Imagine you’re a child following a parent around. You tug on their jacket and realize it’s not your mom or dad at all. These people are total strangers! Panic ensues as you run off to find your actual parents.
Did you ever do this as a child?
I know I did.
Not as traumatic, but digital ads that go to the wrong page can have a similar effect. Customers that are interested in one thing, but are led to another will surely feel duped. They’ll abort as soon as possible. Cue the inner-child running off to find a more relevant website.
Whether you’re running social media or Google ads, leading people to the wrong page will increase the bounce rate. You might think that sending people to the homepage is a great tactic. Just think – these people will see all of the other amazing products you can offer them!
Not so. Leading customers to a page that has nothing to do with your ad is lazy. By doing so, your bounce rate will surely spike. This will deplete your ad budget and you likely won’t see an ROI.
Now, let’s say you own a greenhouse. During May, you decide to run an ad for potting soil. Hopeful gardeners click on that ad and they don’t see potting soil! Instead they see mulch, an array of planter pots and a sale you’re having on topiary plants. That’s all great, but there’s no mention of dirt.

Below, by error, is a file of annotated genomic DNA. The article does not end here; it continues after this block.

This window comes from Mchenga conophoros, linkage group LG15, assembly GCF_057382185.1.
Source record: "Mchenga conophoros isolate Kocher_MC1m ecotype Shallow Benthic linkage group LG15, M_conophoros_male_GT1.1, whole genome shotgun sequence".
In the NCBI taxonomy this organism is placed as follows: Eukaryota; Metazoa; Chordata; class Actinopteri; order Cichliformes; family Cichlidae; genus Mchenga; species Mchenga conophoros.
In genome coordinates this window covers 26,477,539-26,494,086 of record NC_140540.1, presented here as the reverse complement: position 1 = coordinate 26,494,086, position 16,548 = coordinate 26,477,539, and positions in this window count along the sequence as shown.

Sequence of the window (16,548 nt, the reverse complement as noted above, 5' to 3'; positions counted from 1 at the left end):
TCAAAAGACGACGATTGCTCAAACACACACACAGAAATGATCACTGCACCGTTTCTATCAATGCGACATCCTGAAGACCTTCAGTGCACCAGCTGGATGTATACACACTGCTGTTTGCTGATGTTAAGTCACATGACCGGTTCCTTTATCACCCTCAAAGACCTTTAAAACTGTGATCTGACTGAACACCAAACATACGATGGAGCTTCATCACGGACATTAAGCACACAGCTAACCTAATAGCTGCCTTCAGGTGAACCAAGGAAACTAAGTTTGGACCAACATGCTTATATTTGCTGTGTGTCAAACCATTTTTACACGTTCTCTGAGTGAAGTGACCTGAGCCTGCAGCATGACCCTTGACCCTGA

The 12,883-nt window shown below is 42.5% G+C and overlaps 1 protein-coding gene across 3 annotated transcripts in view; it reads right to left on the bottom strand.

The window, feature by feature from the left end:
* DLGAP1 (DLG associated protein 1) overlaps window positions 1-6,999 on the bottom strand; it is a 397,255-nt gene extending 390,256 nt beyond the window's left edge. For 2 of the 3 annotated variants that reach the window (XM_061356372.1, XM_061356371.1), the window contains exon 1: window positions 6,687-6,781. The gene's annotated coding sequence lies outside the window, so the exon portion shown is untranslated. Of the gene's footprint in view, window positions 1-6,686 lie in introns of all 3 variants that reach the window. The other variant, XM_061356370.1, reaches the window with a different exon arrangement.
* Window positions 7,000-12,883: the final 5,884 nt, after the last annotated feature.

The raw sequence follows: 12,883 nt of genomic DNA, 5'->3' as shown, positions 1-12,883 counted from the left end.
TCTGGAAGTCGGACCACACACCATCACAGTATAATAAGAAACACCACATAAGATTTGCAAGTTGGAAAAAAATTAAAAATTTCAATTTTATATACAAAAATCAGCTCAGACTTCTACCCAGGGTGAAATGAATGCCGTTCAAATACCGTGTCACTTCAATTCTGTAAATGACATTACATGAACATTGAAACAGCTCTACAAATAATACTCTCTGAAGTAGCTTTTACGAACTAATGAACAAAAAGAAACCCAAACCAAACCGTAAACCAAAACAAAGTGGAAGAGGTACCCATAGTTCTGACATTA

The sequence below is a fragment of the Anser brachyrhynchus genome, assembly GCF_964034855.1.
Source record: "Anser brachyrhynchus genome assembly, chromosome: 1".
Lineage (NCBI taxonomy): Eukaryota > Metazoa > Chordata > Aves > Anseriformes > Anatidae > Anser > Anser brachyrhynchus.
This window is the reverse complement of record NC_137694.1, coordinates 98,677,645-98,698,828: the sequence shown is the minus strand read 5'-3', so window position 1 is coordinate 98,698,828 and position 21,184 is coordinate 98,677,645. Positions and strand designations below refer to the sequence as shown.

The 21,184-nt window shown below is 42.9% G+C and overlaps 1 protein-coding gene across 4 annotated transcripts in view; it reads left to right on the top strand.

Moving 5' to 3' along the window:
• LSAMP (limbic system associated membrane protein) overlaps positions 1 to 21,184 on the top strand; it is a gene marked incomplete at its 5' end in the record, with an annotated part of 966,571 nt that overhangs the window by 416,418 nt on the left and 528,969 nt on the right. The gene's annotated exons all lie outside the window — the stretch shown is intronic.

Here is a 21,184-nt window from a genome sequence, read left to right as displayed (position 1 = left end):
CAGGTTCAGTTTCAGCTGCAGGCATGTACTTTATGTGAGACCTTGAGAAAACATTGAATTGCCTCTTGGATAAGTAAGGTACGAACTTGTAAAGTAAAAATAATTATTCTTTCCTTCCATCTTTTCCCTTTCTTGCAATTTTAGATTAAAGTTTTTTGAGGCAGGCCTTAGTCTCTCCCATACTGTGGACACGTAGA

Would you stick around?
I sure wouldn’t.
That goes for any other person that clicked on your ad. They’ve jumped ship and are now looking at potting soil on your competitor’s site.
To avoid this, the ads you create should complement the landing page. The same wording you used in the ad should be mentioned on the page. In other words – if you’re selling potting soil, customers had better see potting soil on the webpage you lead them to.
By creating an ad-specific landing page, you will likely get more people interested in your website. After all, they were interested enough to click on your ad.
Of course, there are other factors that can affect bounce rate. But if you’re leading customers to relevant content, visitors will stay longer. Because they’re staying longer, the bounce rate decreases. Which means they won’t have that initial panic, then annoyance at being led to the wrong page and run off. And if they’re not running off, they just might become potential customers.